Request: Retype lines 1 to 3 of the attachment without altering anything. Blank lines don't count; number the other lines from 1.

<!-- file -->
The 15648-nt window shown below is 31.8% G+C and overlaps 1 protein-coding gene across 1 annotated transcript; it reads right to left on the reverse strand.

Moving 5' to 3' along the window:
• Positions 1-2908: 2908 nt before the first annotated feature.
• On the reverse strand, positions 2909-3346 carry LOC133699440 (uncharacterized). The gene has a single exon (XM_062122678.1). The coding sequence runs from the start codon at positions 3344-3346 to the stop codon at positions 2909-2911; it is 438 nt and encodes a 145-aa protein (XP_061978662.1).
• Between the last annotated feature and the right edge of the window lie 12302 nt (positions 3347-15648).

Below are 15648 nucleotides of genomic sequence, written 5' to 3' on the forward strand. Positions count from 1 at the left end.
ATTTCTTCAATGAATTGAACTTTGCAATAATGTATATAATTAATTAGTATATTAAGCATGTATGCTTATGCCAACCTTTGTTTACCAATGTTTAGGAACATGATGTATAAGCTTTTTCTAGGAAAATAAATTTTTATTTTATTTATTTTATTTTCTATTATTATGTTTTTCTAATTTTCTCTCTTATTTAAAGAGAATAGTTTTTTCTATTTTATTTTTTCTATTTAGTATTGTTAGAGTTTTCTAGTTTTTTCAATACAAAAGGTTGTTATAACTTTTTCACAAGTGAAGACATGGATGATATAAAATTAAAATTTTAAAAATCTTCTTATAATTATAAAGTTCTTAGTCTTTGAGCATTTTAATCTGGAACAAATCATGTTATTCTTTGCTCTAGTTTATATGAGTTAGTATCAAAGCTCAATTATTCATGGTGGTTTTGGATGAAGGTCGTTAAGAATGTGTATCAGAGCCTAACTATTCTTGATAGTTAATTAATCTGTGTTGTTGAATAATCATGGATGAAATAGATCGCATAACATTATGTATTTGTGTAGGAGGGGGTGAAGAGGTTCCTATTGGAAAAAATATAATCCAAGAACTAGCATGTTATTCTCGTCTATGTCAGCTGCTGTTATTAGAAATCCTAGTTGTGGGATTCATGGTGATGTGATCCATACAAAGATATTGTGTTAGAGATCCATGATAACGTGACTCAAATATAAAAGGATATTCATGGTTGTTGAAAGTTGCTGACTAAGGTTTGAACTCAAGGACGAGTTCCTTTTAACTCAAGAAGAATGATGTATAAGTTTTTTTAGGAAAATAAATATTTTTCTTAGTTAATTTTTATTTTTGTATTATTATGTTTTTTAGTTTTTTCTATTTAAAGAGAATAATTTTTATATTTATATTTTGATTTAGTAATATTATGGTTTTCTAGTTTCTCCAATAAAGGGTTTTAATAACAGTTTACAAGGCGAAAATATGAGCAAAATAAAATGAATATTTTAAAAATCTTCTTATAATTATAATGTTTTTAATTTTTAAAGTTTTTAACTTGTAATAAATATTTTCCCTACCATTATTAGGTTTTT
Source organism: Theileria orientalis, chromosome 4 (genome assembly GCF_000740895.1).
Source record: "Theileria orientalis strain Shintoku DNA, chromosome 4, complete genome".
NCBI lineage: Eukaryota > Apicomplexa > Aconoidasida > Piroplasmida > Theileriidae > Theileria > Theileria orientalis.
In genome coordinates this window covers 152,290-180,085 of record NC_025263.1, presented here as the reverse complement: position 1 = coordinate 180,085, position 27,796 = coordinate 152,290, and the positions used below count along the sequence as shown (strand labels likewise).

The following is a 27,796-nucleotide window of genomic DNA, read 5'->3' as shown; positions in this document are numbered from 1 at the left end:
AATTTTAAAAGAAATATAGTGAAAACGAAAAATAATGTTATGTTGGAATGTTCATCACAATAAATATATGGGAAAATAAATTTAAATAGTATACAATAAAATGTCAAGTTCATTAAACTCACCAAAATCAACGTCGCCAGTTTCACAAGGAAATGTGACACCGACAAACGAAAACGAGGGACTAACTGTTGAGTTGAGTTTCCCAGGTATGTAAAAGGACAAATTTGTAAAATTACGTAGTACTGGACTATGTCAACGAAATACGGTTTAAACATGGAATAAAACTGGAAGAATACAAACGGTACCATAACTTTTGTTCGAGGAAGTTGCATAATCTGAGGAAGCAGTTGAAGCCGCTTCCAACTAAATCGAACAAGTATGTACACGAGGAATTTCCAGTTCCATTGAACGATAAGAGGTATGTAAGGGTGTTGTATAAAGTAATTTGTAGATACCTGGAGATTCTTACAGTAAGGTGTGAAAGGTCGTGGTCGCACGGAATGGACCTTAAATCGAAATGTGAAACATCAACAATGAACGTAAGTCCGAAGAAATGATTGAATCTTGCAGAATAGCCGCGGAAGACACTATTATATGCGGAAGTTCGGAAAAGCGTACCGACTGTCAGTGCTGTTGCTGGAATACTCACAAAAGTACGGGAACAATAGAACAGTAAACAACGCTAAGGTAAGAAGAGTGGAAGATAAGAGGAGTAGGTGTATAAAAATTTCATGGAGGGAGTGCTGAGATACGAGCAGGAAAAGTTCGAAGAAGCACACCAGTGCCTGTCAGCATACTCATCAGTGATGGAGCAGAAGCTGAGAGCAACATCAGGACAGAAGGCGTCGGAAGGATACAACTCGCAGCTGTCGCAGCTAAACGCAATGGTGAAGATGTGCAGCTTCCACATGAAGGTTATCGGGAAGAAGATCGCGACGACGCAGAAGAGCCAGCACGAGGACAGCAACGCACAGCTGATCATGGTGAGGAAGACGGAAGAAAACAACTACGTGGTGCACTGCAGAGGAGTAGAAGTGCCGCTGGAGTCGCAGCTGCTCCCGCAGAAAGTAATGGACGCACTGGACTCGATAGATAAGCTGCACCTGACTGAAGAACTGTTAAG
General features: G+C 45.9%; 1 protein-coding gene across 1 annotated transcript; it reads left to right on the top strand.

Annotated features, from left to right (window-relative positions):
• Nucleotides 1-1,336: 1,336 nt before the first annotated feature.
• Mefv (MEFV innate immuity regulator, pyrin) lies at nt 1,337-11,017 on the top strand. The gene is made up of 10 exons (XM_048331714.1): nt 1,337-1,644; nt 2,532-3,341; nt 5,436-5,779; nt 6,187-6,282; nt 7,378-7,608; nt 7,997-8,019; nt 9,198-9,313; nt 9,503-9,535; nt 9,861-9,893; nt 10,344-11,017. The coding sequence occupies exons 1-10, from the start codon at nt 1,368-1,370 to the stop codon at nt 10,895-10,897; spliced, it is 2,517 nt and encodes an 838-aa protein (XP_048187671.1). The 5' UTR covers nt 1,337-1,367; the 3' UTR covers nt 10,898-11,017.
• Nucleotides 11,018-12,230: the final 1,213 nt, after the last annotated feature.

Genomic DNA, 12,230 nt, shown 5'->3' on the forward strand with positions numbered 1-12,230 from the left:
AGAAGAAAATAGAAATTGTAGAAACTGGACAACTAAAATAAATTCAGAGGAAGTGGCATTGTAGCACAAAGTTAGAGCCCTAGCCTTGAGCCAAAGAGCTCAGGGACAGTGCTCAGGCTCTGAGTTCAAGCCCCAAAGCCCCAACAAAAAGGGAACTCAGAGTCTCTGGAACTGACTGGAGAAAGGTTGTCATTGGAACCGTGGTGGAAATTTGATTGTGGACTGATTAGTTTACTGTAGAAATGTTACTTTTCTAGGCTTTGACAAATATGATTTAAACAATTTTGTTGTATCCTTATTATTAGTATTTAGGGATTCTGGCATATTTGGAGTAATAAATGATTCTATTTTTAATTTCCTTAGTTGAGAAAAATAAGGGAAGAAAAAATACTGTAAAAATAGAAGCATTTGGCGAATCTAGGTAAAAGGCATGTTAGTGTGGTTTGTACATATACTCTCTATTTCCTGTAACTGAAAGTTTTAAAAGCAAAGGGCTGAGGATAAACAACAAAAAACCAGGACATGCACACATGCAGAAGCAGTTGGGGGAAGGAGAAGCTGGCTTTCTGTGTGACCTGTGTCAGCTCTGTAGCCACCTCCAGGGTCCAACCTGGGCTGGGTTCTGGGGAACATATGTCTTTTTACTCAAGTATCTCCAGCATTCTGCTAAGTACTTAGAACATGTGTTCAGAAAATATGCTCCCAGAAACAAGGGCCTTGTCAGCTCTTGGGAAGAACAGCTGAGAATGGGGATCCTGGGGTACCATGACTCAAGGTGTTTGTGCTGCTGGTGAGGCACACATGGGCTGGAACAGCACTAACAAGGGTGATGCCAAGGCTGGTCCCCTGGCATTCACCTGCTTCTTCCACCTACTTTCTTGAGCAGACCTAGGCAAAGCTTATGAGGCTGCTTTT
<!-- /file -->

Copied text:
The 15648-nt window shown below is 31.8% G+C and overlaps 1 protein-coding gene across 1 annotated transcript; it reads right to left on the reverse strand.

Moving 5' to 3' along the window:
• Positions 1-2908: 2908 nt before the first annotated feature.